However, the 37-year-old subsequently confirmed he would compete and spoke gleefully after securing his second podium in nine attempts.

"It's quite overwhelming to get this third place – it's been such a battle this year with the car, but we continue to stay vigilant, focused and never giving up, and that's something I'm proud of," Hamilton said.

"We're getting closer, so we've got to keep pushing and keep pushing, and hopefully we'll eventually be in the fight with these guys."

Hamilton, speaking to Sky Sports after the race, thanked the team working on the car as he reflected on an emotional season.

"I want to say a big shout to the team back home, they are working so hard at the factory week in week out. It’s difficult working and not seeing any progress," he added to Sky Sports.

"It's been a difficult year for me personally and in the car. Qualifying was emotional for me and back in the garage we were like 'wow, this is beautiful for us', we have been working so hard.

"Then to have a strong race just gives me so much hope and confidence that we can move forwards.

"There is potential in this car, it's not currently where we want it to be, it's just got a really small working window and if you don't get it perfect it's all over the place.

"That's a really hard thing to navigate through, but the team did a great job this weekend."

Hamilton's fellow Mercedes team-mate George Russell maintained his run of finishing in the top five in every race this season, settling for fourth.

That saw Mercedes move to 188 points in the constructor standings, 116 behind leaders Red Bull, and Toto Wolff acknowledged his team still have much to work on.

"They were both very good and they were on different set-ups and different rear wing settings. We showed some pace today," Wolff said.

"Before the safety car came out at the end we were actually quicker than Sainz. You're picking out a few laps and saying, 'yeah we are back' but I don't think that's the case yet, we just need to keep on working.

"The way forward, we just need to develop the car in a different window than we had. We were having it really low on the ground and clearly that doesn't function.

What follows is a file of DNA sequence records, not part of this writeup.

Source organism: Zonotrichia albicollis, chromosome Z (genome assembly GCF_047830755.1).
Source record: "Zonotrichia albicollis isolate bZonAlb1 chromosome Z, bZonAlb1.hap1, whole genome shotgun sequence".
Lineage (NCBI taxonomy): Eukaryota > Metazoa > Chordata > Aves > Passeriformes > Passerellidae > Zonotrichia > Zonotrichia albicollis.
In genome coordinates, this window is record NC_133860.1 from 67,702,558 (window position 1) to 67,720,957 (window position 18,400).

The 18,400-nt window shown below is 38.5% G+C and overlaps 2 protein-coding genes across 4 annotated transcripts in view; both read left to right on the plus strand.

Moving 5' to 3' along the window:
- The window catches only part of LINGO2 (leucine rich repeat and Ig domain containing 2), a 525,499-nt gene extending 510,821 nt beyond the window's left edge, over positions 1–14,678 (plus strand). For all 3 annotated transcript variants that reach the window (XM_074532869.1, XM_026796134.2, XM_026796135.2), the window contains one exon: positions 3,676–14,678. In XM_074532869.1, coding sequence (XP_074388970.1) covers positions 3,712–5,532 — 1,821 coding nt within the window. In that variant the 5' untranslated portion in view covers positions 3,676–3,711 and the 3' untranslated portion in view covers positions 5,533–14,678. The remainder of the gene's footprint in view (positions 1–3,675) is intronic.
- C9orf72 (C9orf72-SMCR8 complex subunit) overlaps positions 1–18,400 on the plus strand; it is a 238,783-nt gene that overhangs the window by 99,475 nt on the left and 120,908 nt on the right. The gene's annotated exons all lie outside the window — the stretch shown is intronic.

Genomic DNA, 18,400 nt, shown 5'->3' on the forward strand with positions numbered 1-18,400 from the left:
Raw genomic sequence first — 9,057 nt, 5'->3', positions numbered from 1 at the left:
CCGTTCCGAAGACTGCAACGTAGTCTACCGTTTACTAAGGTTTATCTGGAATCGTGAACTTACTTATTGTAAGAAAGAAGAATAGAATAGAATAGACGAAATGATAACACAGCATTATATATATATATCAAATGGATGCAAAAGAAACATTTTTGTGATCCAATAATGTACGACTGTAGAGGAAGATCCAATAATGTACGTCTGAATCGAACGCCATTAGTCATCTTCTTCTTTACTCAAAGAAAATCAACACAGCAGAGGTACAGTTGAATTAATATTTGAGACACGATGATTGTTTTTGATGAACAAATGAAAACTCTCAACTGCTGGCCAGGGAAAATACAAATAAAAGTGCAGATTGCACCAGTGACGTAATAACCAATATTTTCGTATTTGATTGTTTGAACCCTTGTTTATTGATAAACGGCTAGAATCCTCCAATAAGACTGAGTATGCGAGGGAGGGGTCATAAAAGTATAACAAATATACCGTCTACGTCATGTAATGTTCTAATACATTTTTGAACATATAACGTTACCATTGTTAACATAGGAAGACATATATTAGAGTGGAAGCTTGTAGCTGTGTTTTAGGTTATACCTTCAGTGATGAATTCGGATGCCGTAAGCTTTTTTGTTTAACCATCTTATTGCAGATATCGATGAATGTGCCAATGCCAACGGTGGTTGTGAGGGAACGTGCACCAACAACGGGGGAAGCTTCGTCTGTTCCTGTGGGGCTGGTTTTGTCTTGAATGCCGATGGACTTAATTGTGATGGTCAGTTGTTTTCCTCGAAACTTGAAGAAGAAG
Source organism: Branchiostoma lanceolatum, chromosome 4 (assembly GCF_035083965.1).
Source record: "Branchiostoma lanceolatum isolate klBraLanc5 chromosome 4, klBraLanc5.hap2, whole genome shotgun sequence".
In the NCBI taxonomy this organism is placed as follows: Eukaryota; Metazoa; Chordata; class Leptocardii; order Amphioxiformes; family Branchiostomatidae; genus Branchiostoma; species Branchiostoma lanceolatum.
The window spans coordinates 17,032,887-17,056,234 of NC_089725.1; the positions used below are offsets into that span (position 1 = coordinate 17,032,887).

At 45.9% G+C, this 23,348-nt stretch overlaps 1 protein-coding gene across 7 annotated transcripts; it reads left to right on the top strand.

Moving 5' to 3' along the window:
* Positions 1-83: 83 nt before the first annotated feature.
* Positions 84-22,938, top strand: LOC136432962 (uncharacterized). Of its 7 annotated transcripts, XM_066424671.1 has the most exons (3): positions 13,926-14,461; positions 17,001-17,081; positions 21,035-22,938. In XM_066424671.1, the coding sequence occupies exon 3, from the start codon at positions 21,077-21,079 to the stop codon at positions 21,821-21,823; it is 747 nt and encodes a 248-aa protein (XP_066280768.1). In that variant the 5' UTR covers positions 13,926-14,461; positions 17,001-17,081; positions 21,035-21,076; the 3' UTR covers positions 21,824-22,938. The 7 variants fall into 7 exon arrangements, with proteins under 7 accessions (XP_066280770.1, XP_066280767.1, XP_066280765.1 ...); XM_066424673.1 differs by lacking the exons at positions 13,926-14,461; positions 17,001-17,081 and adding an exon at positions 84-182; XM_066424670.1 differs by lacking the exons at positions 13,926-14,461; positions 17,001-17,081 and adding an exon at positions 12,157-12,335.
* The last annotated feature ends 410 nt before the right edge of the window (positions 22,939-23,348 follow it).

"I think before we start looking to fix the problems, you need to understand where the issues are.

"I think we have development direction. We haven't got it right in many areas but we own the problem and we will fix it." 

While Russell secured yet another top-five finish, he warned that the issues with cars porpoising is far from over.

"I had total confidence we were able to carve our way past the Haas and Alpines," he said. 

"We were certainly concerned [Charles] Leclerc and Checo [Sergio Perez] would be able to come through and be fortunate to keep them behind us.

"Ultimately, our race pace was closer to Ferrari and Red Bull than we've seen all season, but the inherent performance isn't there yet.

"It was a shame I couldn't get the tyres going at the end, probably would have liked to pit before the first safety car, and then have been in the fight at the end.

"Nevertheless, P4, it's good points for the team and great to be back on the podium for the team.

"It was definitely bumpy out there, down the straight the car was just hitting the ground. It'll be a good sleep again tonight for sure.

"I think there are so many different factors [with the porpoising], this global issue with the 2022 cars is far from over."

Max Verstappen showed dogged resistance to secure victory in the Canadian Grand Prix after holding off Carlos Sainz, as Lewis Hamilton returned to the podium.

After the ninth leg of the 22-race season, Verstappen's lead in the Formula One drivers' championship stands at 46 points, and that is because his Red Bull team-mate and closest rival in the championship Sergio Perez was an early casualty in Montreal.

Sainz, in the Ferrari, clung tight behind Verstappen over the closing laps after a lengthy safety car delay but could not quite forge an overtaking opportunity.

That meant Verstappen's 150th grand prix was a triumphant one, as Sainz was kept waiting for his first F1 victory.

Hamilton had not finished on the podium since the season-opening race in Bahrain, a wait of seven races, so the Briton was delighted to get third, ahead of Mercedes team-mate George Russell. Hamilton said it was "quite overwhelming".

Perez, who crashed out in Q2 on Saturday, pulled over to the side of the track and abandoned the race on lap nine, seeming to lose power and complaining of being stuck in gear.

It was clear that Fernando Alonso, in the Alpine, would not be able to convert second place on the grid into a top-three finish as the two-time champion gradually drifted down the field.